Monday, November 2, 2015

Afterthought: THE “INUN-UNAN” MAGIC

As a person who grew up in a modest rural community in Darong, Sta. Cruz; I always love looking at how my family and relatives survived during my childhood days where everything we had undertaken, be it work or play, were all done with the spirit of simplicity. From a traditional bahay kubo house we reside out of light materials to walking 1.5 kilometres to fetch potable water from a flowing source provided by San Miguel Corporation, life in my early years was truly plain, simple and beautiful.

And the foods were no exemption. Since we don’t have electricity yet and refrigerator was a mere imagination, we had to cook our dishes all in the evening so that we could consume it the following day for breakfast and lunch in school. Which always prompted my mother to cook the usual dish I love, inun-unan nga isda.

To some, this is commonly referred to as paksiw, a fish delicacy only seasoned with salt, vinegar, and garlic. Others innovated the dish by adding little edible oil and chilli peppers and punctured with paminta powder so that it tastes more tempting. The notion to put backyard vegetables like okra, eggplant and ampalaya is also a hit for primetime eaters like me. Although others hate its smell, I always like the soothing fragrance brought by the vinegar when the cooking is almost over and the vapour starts to come out from the pores of the pan. We then mixed it with the hard-cooked corn (we used this before instead of rice) with my mother evenly distributing the ration to fit to all six of us children, our meal would be over and we were all satisfied.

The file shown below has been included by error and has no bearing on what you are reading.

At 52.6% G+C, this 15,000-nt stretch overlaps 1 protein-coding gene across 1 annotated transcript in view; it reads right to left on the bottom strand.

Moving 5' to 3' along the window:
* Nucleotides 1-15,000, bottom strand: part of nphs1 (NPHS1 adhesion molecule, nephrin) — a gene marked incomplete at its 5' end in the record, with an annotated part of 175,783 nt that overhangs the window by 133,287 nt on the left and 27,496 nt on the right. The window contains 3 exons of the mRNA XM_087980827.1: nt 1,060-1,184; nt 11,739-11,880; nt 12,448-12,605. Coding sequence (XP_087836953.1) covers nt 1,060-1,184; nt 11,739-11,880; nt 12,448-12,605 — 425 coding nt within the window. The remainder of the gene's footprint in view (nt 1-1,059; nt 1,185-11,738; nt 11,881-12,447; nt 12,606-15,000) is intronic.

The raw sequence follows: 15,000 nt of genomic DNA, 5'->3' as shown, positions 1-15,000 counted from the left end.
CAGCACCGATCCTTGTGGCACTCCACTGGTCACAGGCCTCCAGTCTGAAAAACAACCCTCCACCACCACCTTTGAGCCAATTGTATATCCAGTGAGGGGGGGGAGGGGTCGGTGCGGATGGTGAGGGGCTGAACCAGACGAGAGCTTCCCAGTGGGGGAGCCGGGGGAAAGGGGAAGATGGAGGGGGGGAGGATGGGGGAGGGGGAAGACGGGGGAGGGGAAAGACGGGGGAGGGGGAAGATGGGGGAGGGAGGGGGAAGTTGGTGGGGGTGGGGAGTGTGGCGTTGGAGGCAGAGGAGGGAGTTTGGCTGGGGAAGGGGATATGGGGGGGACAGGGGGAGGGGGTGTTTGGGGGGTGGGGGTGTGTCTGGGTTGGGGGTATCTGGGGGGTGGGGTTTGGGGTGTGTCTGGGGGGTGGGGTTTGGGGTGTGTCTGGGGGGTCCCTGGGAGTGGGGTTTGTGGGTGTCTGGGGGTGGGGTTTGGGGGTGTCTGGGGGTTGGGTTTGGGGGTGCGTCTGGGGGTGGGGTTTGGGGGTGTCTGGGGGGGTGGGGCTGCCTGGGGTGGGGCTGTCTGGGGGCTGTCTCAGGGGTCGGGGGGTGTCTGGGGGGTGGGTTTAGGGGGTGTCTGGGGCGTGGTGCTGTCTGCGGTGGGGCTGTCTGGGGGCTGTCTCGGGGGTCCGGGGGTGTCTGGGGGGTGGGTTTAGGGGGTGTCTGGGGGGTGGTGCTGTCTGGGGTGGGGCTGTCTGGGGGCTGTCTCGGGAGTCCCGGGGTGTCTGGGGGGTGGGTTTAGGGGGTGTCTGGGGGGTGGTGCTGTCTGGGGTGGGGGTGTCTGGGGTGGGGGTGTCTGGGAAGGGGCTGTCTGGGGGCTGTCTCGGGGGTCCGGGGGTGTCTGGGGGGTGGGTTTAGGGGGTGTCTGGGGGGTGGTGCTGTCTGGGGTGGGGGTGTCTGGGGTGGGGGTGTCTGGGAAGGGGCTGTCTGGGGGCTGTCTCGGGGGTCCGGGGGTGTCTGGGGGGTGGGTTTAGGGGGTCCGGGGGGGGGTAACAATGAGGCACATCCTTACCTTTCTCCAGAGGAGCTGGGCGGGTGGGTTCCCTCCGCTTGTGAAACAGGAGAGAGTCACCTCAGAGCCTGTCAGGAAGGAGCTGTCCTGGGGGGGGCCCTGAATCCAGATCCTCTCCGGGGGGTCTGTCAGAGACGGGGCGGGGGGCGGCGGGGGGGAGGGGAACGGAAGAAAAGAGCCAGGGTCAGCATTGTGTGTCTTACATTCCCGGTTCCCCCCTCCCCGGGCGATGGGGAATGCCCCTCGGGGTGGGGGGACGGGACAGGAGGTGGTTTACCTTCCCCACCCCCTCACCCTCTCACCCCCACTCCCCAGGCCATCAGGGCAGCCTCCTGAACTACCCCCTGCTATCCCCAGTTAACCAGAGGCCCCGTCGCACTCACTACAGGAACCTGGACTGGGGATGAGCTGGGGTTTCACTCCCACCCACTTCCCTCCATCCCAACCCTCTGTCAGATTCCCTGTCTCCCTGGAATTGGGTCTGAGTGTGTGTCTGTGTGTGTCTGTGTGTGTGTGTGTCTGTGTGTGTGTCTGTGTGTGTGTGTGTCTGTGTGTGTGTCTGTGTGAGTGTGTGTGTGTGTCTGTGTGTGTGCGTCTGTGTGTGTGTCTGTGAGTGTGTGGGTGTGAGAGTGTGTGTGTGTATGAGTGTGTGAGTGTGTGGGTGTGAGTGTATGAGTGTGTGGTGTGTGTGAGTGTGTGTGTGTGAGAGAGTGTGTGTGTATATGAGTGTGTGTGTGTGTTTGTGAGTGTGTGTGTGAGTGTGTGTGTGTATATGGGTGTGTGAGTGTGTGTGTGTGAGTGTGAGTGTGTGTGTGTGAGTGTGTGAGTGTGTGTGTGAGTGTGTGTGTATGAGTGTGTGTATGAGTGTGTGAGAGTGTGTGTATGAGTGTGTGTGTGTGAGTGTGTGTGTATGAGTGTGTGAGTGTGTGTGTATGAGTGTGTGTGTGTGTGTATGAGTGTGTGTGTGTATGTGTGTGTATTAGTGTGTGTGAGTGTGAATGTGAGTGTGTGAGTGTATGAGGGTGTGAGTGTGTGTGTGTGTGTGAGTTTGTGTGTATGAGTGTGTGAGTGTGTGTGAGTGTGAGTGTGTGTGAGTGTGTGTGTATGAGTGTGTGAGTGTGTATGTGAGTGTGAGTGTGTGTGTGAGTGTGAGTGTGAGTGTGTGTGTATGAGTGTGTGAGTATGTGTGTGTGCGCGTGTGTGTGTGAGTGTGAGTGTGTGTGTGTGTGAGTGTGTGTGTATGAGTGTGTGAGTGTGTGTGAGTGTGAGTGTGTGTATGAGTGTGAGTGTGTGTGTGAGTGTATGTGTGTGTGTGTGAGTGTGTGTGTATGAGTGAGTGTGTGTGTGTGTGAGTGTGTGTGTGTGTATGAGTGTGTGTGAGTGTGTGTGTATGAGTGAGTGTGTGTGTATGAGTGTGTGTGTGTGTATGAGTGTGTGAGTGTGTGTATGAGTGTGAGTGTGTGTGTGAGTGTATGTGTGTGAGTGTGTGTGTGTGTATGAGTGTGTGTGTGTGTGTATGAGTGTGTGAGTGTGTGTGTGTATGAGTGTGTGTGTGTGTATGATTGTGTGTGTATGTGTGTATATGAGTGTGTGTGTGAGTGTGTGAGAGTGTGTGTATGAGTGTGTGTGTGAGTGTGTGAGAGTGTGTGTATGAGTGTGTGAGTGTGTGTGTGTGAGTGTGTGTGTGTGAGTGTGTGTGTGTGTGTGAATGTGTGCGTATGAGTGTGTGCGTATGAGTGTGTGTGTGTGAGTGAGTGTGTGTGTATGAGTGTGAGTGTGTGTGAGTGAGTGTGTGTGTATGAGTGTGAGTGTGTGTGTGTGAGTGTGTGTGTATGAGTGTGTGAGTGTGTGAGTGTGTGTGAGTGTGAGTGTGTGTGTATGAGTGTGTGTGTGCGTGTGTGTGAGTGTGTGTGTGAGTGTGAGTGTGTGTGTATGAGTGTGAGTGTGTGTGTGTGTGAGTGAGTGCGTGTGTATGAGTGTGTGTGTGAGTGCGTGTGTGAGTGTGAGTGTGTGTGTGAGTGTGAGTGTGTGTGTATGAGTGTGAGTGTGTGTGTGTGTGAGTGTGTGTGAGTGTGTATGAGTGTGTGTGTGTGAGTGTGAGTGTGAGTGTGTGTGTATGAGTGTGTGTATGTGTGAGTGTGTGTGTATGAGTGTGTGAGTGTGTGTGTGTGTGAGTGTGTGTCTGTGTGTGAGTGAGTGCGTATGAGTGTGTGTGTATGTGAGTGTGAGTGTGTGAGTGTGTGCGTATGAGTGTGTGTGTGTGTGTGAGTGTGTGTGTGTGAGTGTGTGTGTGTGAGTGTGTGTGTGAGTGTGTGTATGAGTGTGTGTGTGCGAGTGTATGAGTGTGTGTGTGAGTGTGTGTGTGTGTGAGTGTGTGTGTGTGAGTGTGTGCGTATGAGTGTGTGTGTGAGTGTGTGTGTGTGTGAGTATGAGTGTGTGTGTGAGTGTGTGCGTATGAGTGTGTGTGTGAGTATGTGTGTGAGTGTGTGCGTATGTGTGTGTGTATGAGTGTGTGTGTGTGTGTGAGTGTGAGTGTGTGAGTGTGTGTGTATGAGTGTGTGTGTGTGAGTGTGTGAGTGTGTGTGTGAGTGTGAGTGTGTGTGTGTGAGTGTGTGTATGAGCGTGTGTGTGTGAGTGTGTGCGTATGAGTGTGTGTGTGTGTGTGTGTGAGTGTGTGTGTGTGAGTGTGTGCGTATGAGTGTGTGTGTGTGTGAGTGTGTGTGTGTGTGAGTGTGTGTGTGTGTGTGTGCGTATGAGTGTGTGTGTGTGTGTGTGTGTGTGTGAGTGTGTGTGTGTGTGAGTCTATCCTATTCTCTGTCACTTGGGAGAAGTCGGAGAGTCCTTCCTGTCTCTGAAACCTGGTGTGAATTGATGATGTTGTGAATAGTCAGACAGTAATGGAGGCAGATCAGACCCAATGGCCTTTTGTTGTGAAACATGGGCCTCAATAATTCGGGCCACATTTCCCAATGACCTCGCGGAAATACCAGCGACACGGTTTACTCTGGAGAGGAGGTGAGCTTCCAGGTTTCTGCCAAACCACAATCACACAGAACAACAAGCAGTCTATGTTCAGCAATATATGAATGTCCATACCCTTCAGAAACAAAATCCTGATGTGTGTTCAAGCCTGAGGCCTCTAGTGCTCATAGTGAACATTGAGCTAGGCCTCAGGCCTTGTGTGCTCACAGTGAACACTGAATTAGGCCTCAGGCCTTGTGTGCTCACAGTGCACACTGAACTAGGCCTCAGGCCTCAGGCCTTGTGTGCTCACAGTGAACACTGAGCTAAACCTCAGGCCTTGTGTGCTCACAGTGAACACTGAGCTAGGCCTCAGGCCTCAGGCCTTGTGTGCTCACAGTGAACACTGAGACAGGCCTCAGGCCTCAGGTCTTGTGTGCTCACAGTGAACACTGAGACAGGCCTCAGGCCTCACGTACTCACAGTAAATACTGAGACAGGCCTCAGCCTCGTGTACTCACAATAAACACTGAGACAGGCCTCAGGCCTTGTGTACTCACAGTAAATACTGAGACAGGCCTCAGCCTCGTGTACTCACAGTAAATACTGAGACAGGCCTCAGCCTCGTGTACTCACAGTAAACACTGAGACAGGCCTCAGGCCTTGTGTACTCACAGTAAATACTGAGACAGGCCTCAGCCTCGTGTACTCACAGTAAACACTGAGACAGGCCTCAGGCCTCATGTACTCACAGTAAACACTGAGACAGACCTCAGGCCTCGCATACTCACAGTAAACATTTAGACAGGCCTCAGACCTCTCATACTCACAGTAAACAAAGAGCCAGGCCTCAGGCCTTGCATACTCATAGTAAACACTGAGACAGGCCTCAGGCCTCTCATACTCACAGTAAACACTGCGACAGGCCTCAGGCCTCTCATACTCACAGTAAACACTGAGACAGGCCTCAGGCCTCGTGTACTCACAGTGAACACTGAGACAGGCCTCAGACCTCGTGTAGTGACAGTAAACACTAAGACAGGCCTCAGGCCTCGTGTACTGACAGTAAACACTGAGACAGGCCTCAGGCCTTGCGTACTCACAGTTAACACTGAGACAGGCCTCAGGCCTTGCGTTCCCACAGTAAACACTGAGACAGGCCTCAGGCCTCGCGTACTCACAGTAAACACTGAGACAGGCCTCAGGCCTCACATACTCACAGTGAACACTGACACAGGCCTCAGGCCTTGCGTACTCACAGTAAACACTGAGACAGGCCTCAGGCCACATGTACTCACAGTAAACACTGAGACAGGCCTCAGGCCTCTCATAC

Almost every day we consumed inun-unan. It formed part as a delicacy we always settled to because aside from being easy to prepare, it cost lesser and it also taste really good. Today, I still request my wife to cook it even if we could already have some variety of dishes that we could choose to. Every time I climbed mountain or go home after a long trip or a marathon, inun-unan will always be a ready dish in our dining table. Even if it will be the only dish available every day, I will consume it and will not refuse eating it for the rest of my life. It is the only dish I know that would always ignite my appetite, no other dishes. It is beyond compare. 

What makes inun-unan so magical for me? I guess it goes beyond the taste. More than being palatable, inun-unan is the glue that bonded our family, especially my siblings, together until now. It was one of the witnesses of our lives’ survival, a fitting ingredient why we developed an extraordinary love for each other, no matter what life and instances gave us.

At some point in our home today my wife would cook inun-unan but refused to eat it sometimes. My daughter Majesta, on the other hand, might have acquired my appetite as she also love eating it. For all eternity, inun-unan will be a dish especially designed for me and no matter what happens, I will always love eating this dish I called “poor-man’s dish” because it allows me to reconnect with my past.